Firms plan and build three different structures from Balance sheet items. Exhibit 1, below shows how (1) Asset Structure, (2) Financial Structure, and (3) Capital structure each build from Balance sheet items.
|Grande Corporation Figures in $1,000's
Balance Sheet at 31 December 20YY
LT Investments & Funds
Property, Plant & Equip
| Long Term Liabilities
Total Owners Equity
|Total Liabilities & Equities
Exhibit 1. Example Balance sheet. The components of asset structure, financial structure, and capital structure (Capitalization) all appear on the company's Balance sheet. Firms evaluate structures in terms of the relative magnitudes of components within each category.
Remember that the Balance sheet is in fact just a detailed instance of the Balance sheet equation:
Assets = Liabilities + Owners Equity
For firms that use a double-entry accounting system, incidentally, the "balance" between left and right sides of this equation always holds. Double-entry rules ensure that any changes to one of these totals (Assets, Liabilities, or Equity) comes with a change in one or both of the other totals, restoring the balance. If the Assets total increases by, say, $1,000,000, then total Liabilities + Owners Equity must also increase by $1,000,000.
Each Balance sheet "structure" derives from the relative magnitudes of items within one of the boundary lines in Exhibit 1. Here, Grande Corporation has an asset base of $22,075, distributed among 5 asset categories inside the red boundary. As a result, Grande's asset structure appears either as a table (Exhibit 2) or chart (such as Exhibit 3).
|Asset Category||Total Assets||Asset %|
|Property Plant & Equip.||$9,716||44.0%|
|Long Term Investment||$1,460||6.6%|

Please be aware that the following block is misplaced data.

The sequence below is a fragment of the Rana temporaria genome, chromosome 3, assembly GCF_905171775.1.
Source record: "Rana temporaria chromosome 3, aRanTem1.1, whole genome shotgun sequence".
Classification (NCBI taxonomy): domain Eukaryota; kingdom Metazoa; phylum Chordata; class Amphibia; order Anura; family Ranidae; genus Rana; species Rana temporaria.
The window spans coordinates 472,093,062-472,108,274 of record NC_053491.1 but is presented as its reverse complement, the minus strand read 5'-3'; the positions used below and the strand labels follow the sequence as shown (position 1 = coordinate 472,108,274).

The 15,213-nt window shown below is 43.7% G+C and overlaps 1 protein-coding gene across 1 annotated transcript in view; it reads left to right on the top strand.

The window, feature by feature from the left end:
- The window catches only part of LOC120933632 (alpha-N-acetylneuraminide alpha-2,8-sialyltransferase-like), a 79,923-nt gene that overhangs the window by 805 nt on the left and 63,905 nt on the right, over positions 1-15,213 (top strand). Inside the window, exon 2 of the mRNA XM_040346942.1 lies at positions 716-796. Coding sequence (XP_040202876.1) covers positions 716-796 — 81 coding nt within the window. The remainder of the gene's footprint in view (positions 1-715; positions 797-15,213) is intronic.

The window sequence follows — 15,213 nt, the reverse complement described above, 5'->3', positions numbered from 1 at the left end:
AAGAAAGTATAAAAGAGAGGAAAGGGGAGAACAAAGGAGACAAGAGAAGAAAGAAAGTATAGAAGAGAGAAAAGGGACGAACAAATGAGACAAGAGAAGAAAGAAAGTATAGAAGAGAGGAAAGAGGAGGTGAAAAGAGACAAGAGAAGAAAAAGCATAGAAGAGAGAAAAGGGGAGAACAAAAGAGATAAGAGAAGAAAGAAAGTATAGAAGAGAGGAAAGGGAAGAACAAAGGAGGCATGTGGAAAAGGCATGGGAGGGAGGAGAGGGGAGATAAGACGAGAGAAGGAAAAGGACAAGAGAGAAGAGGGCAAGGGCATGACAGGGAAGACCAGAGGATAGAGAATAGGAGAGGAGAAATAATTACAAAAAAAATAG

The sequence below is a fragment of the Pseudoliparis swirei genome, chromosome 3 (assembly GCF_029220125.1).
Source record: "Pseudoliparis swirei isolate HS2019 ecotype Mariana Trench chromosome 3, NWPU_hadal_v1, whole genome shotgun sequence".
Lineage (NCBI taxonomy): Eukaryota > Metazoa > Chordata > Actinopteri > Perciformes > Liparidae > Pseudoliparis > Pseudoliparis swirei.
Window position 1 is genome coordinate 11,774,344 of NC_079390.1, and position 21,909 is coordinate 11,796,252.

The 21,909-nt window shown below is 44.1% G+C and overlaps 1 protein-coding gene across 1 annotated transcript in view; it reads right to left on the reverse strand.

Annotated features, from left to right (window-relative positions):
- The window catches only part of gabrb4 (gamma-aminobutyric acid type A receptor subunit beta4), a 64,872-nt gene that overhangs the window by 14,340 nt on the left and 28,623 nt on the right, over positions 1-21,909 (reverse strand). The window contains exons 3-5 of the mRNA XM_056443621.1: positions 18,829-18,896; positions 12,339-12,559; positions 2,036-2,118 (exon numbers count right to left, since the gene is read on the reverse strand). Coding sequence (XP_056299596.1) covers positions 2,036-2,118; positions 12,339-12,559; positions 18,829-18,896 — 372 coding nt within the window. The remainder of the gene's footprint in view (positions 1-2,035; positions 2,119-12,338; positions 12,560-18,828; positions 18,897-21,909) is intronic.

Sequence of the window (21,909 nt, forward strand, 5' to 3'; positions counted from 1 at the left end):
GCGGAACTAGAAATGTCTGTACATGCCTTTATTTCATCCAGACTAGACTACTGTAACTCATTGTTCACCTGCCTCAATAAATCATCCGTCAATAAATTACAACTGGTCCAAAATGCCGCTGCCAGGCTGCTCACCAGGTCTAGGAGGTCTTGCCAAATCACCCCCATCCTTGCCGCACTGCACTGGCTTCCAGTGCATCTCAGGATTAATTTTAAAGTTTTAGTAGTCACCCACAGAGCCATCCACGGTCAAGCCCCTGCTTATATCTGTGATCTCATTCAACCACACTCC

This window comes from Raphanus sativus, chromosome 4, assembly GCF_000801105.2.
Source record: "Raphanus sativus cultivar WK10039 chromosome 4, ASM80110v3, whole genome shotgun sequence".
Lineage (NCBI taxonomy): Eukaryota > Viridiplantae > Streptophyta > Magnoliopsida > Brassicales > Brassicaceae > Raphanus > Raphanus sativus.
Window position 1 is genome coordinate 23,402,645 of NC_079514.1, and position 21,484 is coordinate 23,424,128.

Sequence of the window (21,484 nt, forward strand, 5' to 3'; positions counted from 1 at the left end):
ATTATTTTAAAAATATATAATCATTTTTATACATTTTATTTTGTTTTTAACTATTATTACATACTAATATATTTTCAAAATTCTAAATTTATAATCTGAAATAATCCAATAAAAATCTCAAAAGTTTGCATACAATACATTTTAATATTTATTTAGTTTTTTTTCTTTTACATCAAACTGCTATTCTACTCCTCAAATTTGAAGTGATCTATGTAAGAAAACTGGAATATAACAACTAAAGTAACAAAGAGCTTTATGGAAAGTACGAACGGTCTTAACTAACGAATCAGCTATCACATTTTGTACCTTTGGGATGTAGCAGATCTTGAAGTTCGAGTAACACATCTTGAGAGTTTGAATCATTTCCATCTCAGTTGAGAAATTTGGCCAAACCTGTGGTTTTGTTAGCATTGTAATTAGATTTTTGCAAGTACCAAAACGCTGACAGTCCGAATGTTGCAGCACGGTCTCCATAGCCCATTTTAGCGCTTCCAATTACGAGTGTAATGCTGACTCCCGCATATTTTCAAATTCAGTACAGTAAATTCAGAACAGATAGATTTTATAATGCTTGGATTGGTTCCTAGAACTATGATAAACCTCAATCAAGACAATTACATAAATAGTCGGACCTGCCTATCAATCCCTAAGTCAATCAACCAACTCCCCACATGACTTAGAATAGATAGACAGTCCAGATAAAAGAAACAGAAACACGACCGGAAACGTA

Exhibit 2. Asset structure is simply the percentage of the total asset base that appears in each asset category."
For fiscal year 201X, Grande Corporation's earnings (net profits) were $2,126,000. In addition, the firm earned these profits from an asset base with a Balance sheet value of $22,075,000. The company's Return on assets for FY 201X was therefore:
ROA = Net profit / Total asset book value
= $2,126,000 / $22,075,000
Managers and shareholders will immediately ask asset-related questions like these:
- Does this ROA represent "good" business performance?
- How can we sustain and improve ROA ?
- Are there threats or risks that could lower ROA?
Regarding the role of the asset base in answering such questions, most firms take the traditional "Finance and Accounting vie," in this section. The next major section explains a different approach, the "Strategic Approach."
The Traditional Finance and Accounting view of asset optimization starts with the company's assets and their values in asset accounts. Exhibits 2 and 3, for example, show Grande Corporation's assets in five asset categories. For more on asset categories, including some not shown here, see Assets and Asset Life Cycle Management.